King's College London

Research portal

Genome-wide post-transcriptional dysregulation by microRNAs in human asthma as revealed by Frac-seq

Research output: Contribution to journalArticle

Rocio T. Martinez-Nunez, Hitasha Rupani, Manuela Plate, Mahesan Niranjan, Rachel Chambers, Peter Howarth, Tilman Sanchez-Elsner

Original languageEnglish
Pages (from-to)251-263
JournalThe Journal of Immunology
Early online date16 May 2018
Publication statusE-pub ahead of print - 16 May 2018

King's Authors


MicroRNAs are small non-coding RNAs that inhibit gene expression post-transcriptionally, implicated in virtually all biological processes. Although the effect of individual microRNAs is generally studied, the genome-wide role of multiple microRNAs is less investigated. We assessed paired genome-wide expression of microRNAs with total (cytoplasmic) and translational (polyribosome-bound) mRNA levels employing Frac-seq in human primary bronchoepithelium from healthy controls and severe asthmatics. Severe asthma is a chronic inflammatory disease of the airways characterized by poor response to therapy. We found genes (=all isoforms of a gene) and mRNA isoforms differentially expressed in asthma, with novel inflammatory and structural pathophysiological mechanisms related to bronchoepithelium disclosed solely by polyribosome-bound mRNAs (e.g., IL1A and LTB genes or ITGA6 and ITGA2 alternatively spliced isoforms). Gene expression (=all isoforms of a gene) and mRNA expression analysis revealed different molecular candidates and biological pathways, with differentially expressed polyribosome-bound and total mRNAs also showing little overlap. We reveal a hub of six dysregulated microRNAs accounting for ~90% of all microRNA targeting, displaying preference for polyribosome-bound mRNAs. Transfection of this hub in bronchial epithelial cells from healthy donors mimicked asthma characteristics. Our work demonstrates extensive post-transcriptional gene dysregulation in human asthma, where microRNAs play a central role, illustrating the feasibility and importance of assessing post-transcriptional gene expression when investigating human disease.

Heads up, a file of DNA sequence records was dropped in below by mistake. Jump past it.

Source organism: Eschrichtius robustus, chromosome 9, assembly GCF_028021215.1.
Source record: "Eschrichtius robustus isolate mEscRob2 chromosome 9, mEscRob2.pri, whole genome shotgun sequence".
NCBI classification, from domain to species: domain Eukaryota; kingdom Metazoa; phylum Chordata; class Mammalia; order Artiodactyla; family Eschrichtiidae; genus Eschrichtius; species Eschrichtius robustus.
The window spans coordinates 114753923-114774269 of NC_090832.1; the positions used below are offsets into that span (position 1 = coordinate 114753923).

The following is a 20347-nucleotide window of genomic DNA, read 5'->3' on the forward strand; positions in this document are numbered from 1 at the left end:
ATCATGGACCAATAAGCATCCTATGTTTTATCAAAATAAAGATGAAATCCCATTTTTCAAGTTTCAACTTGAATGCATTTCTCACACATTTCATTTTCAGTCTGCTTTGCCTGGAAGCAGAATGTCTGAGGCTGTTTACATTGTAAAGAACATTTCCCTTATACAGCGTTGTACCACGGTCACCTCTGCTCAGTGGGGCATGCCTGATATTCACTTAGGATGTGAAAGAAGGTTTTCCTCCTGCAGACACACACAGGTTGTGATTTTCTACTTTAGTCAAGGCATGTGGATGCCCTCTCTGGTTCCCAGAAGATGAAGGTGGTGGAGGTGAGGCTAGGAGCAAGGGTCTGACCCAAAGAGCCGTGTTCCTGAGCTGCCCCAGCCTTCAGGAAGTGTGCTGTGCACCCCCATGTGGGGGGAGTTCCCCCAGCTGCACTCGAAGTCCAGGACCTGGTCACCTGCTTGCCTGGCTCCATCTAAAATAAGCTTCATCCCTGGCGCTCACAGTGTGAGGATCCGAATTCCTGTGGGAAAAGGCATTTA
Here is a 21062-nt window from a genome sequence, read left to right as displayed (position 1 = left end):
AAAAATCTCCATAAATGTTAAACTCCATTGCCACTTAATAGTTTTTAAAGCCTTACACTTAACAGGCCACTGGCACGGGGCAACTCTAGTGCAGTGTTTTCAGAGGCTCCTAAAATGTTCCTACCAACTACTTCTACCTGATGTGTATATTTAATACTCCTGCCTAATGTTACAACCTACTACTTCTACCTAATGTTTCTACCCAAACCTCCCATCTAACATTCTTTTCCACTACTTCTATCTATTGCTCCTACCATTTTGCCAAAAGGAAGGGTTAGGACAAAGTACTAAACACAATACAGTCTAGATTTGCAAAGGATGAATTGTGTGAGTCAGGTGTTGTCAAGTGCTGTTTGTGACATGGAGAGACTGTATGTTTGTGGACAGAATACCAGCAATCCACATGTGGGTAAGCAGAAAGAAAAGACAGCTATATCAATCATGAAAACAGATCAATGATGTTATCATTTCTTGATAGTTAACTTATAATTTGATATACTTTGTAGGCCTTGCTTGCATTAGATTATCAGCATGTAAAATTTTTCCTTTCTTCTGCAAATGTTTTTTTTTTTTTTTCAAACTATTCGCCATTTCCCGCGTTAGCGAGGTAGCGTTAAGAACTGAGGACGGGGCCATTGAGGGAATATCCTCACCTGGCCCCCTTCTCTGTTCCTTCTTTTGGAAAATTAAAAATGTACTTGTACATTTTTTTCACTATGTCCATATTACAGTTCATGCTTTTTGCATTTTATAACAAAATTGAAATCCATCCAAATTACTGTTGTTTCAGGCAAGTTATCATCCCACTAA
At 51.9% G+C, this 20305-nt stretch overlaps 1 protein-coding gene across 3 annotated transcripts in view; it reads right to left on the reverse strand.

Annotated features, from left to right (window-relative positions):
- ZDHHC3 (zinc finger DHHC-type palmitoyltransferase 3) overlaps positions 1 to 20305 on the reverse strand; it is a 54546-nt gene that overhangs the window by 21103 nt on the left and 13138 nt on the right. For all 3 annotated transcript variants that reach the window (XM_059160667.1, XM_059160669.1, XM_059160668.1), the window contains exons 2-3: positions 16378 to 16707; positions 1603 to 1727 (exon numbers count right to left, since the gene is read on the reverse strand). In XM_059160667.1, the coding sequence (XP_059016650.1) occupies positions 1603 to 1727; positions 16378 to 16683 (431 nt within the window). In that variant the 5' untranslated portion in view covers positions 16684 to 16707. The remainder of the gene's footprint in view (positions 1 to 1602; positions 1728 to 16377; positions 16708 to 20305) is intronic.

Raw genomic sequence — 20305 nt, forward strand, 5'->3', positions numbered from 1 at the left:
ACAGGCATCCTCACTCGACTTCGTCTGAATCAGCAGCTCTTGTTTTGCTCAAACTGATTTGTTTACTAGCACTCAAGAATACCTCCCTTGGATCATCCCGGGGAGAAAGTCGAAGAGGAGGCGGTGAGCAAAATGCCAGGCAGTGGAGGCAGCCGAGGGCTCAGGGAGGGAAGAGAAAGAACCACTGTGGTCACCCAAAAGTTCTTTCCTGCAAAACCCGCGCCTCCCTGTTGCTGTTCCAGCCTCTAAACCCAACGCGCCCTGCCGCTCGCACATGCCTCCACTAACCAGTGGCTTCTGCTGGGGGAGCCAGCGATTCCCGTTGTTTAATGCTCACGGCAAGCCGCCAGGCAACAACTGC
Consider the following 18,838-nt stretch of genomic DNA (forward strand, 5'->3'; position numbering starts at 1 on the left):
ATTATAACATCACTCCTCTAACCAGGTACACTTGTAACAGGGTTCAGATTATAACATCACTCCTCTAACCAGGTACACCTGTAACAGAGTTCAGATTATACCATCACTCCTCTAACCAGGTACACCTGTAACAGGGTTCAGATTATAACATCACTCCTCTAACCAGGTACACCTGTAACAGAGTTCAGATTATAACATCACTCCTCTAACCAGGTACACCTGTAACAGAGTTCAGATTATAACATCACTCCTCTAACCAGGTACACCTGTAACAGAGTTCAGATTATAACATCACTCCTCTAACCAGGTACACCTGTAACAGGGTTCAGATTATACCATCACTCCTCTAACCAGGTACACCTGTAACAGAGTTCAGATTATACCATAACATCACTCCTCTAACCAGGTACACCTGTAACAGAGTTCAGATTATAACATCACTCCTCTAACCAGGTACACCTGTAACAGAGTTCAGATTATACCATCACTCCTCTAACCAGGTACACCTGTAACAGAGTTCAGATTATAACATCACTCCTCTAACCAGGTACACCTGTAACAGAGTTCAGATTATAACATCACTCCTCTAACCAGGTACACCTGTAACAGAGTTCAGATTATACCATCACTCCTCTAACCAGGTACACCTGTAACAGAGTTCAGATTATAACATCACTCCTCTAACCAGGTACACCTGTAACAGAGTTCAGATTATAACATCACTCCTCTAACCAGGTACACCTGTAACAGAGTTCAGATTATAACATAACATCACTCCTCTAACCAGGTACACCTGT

View graph of relations

© 2018 King's College London | Strand | London WC2R 2LS | England | United Kingdom | Tel +44 (0)20 7836 5454